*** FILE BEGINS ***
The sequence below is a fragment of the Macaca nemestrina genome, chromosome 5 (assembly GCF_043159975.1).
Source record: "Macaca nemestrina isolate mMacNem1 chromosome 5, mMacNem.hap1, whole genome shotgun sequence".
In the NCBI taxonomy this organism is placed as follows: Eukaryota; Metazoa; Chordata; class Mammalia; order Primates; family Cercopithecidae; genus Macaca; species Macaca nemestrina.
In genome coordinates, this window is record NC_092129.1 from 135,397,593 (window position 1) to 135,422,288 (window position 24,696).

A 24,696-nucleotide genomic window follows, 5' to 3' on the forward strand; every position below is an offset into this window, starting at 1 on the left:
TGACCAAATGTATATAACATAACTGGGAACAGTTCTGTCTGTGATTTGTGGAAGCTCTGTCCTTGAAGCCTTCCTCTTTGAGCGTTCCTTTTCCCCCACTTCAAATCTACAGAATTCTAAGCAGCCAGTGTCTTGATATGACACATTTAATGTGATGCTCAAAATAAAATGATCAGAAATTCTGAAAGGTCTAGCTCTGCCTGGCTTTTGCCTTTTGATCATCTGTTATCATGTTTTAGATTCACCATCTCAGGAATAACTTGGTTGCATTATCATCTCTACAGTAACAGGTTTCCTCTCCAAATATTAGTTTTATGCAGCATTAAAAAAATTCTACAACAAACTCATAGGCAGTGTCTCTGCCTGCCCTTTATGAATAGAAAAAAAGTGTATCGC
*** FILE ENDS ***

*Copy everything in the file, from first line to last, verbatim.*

The sequence below is a fragment of the Macaca nemestrina genome, chromosome 5 (assembly GCF_043159975.1).
Source record: "Macaca nemestrina isolate mMacNem1 chromosome 5, mMacNem.hap1, whole genome shotgun sequence".
In the NCBI taxonomy this organism is placed as follows: Eukaryota; Metazoa; Chordata; class Mammalia; order Primates; family Cercopithecidae; genus Macaca; species Macaca nemestrina.
In genome coordinates, this window is record NC_092129.1 from 135,397,593 (window position 1) to 135,422,288 (window position 24,696).

A 24,696-nucleotide genomic window follows, 5' to 3' on the forward strand; every position below is an offset into this window, starting at 1 on the left:
TGACCAAATGTATATAACATAACTGGGAACAGTTCTGTCTGTGATTTGTGGAAGCTCTGTCCTTGAAGCCTTCCTCTTTGAGCGTTCCTTTTCCCCCACTTCAAATCTACAGAATTCTAAGCAGCCAGTGTCTTGATATGACACATTTAATGTGATGCTCAAAATAAAATGATCAGAAATTCTGAAAGGTCTAGCTCTGCCTGGCTTTTGCCTTTTGATCATCTGTTATCATGTTTTAGATTCACCATCTCAGGAATAACTTGGTTGCATTATCATCTCTACAGTAACAGGTTTCCTCTCCAAATATTAGTTTTATGCAGCATTAAAAAAATTCTACAACAAACTCATAGGCAGTGTCTCTGCCTGCCCTTTATGAATAGAAAAAAAGTGTATCGC